Forensics For Dummies
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The first step in gathering evidence is finding it, and that means taking an orderly approach to searching the crime scene. Many items, such as corpses and weapons, may be readily visible, but others, particularly smaller materials or bits of trace evidence, require diligence on the part of investigators.

In homicides, investigators target points of entry and exit and the area near the body; in robberies, open safes, cabinets, or drawers are good starting points.

The way investigators search for evidence depends upon the size and physical layout of the area in question. Scanning the floor of a broom closet for fiber evidence is much different than searching a half-acre lot for a shell casing. Yet in both situations the search must be thorough and orderly.

When searching a crime scene for trace evidence, investigators typically follow a geometric pattern (see the following figure). They may use a crisscrossing grid, a shoulder-to-shoulder linear pattern, or expanding or contracting spiral patterns. The spiral may begin at the body or the cracked safe and move outward, or it may begin at the periphery of the crime scene and circle inward toward the spot where the actual criminal act took place.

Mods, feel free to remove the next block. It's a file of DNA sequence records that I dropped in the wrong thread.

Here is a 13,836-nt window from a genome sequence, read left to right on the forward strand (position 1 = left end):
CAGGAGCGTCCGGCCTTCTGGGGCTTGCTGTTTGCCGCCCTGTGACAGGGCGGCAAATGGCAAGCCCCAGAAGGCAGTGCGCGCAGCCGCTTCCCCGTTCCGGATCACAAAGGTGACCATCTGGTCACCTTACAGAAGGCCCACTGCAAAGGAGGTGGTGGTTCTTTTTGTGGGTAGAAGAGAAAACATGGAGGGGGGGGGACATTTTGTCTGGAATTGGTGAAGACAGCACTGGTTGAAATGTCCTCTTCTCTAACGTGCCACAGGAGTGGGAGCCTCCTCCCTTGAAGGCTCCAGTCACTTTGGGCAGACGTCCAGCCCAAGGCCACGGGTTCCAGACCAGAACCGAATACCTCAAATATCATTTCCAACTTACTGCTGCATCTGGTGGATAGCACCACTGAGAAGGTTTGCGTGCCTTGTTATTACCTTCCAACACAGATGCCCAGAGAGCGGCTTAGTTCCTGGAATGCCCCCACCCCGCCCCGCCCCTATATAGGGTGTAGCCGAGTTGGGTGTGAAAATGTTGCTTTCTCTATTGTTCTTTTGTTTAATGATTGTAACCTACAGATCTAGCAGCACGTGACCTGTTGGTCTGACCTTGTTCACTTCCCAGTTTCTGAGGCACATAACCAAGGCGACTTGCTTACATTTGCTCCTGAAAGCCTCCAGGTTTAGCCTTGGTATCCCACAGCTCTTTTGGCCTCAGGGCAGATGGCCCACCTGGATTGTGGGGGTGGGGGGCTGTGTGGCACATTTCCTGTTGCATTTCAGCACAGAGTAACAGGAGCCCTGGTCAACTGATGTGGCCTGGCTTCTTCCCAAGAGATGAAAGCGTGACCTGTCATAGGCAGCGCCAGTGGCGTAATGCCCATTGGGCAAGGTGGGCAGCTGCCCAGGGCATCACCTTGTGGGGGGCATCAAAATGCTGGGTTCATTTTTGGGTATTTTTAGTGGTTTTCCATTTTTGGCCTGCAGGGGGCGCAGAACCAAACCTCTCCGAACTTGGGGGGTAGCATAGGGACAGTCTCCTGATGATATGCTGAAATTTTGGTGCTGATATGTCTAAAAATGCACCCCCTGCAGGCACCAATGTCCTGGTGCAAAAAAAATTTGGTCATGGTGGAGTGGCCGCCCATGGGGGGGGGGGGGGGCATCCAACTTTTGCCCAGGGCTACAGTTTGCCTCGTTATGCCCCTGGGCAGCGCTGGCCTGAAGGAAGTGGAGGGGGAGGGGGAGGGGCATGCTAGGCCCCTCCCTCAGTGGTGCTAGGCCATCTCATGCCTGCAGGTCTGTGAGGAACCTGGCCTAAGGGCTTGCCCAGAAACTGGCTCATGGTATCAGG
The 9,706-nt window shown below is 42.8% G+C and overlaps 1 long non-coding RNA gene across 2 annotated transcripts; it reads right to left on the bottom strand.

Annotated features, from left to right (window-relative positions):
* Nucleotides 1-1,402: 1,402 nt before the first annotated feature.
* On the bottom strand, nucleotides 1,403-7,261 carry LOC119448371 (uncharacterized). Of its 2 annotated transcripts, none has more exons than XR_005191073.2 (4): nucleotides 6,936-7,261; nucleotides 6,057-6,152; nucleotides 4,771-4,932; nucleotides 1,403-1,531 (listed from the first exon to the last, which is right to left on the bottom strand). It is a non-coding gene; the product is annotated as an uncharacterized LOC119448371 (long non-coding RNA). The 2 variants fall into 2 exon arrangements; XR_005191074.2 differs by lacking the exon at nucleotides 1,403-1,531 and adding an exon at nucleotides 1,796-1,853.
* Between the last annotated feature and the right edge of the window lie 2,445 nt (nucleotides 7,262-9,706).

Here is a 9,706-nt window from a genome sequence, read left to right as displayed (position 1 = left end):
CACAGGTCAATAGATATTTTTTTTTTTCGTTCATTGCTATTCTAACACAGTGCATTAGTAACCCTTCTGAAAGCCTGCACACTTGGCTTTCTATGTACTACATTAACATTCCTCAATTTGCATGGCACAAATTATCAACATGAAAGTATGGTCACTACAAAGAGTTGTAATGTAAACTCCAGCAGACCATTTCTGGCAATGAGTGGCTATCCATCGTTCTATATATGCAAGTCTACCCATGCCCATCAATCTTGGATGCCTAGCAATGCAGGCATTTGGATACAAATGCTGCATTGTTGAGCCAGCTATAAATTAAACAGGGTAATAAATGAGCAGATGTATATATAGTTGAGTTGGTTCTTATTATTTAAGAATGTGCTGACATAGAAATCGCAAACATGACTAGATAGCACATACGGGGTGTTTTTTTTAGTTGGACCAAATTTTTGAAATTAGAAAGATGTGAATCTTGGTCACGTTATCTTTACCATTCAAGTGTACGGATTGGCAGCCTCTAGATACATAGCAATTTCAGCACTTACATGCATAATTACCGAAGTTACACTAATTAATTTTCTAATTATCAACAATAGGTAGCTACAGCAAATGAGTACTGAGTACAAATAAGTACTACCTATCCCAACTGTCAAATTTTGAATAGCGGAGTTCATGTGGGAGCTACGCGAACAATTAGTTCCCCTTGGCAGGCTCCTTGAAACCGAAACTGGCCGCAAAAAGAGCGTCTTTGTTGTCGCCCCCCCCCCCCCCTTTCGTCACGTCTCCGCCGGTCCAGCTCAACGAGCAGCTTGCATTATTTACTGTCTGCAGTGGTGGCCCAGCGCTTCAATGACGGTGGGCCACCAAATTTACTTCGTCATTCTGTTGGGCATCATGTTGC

Larger areas are first divided into quadrants or zones so that each smaller area can be scanned using one of these methods. The goal is to carefully search every square inch of the target area.

The pattern used to conduct a search depends on the size and location of the area being searched. [
Credit: Illustration by Nan Owen.
The pattern used to conduct a search depends on the size and location of the area being searched.

About This Article

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About the book author:

D.P. Lyle, MD, is the award-winning author of many nonfiction books and works of fiction. He is the co-host of Crime and Science Radio, and has worked as a forensics consultant with the writers of popular television shows such as> Law & Order, CSI: Miami, Monk, Judging Amy, House, and Pretty Little Liars. Find him online at

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